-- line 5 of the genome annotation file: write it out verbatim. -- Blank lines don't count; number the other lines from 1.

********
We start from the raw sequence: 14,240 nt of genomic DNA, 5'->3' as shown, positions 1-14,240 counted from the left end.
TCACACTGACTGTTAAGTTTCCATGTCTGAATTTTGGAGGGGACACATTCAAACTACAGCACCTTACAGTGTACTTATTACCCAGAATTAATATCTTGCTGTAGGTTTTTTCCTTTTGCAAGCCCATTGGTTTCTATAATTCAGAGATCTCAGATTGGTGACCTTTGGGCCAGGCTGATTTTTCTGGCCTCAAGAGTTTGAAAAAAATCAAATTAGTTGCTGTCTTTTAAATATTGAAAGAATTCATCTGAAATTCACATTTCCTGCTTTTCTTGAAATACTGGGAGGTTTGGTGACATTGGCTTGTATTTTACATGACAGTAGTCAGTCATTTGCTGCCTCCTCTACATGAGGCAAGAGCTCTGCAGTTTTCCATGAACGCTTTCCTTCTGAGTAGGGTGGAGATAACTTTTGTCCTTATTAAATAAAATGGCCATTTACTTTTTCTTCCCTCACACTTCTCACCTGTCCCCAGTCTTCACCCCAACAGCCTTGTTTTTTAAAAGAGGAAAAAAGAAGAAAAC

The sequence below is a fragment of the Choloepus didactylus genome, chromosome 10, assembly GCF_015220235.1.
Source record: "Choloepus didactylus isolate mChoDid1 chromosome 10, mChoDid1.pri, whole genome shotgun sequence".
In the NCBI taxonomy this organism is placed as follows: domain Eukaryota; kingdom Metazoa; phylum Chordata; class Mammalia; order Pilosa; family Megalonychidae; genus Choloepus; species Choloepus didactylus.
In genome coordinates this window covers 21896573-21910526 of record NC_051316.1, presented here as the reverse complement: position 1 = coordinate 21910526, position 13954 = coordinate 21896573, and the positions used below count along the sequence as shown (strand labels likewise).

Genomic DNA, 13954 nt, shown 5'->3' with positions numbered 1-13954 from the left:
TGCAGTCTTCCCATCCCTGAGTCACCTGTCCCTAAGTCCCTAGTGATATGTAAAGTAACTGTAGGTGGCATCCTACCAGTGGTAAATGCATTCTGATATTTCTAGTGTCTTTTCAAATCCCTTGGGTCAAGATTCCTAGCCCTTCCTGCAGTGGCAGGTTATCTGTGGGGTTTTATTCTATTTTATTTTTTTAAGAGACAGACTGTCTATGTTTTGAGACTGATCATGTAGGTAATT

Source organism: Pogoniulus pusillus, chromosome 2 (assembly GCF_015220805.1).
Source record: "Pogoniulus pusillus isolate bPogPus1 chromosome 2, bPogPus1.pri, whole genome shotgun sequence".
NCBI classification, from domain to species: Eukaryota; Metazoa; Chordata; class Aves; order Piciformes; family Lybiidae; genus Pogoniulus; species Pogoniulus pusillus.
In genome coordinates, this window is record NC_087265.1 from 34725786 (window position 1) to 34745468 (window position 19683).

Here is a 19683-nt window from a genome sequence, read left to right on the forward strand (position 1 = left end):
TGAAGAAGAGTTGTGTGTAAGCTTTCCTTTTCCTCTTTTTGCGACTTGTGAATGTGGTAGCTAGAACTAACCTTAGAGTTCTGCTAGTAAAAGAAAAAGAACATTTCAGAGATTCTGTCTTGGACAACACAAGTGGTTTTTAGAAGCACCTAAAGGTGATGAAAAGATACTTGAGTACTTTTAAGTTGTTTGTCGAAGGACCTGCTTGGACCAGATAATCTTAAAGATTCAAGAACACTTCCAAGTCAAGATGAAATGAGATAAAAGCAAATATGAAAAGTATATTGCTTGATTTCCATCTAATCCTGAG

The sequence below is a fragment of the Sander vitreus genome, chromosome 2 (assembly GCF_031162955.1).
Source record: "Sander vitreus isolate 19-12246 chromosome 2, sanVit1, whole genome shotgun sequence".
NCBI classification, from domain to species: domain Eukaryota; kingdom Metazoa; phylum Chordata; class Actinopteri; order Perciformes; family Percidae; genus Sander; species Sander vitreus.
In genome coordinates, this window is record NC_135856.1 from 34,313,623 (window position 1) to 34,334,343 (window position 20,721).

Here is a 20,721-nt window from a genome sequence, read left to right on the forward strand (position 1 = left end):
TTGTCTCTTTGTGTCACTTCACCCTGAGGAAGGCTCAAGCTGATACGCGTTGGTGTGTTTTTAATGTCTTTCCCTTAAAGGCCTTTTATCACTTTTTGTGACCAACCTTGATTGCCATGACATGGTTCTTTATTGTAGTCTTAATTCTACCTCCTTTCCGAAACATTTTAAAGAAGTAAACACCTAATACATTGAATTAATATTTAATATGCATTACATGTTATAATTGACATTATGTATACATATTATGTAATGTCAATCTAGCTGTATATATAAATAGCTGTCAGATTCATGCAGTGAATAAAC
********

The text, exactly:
In the NCBI taxonomy this organism is placed as follows: domain Eukaryota; kingdom Metazoa; phylum Chordata; class Mammalia; order Pilosa; family Megalonychidae; genus Choloepus; species Choloepus didactylus.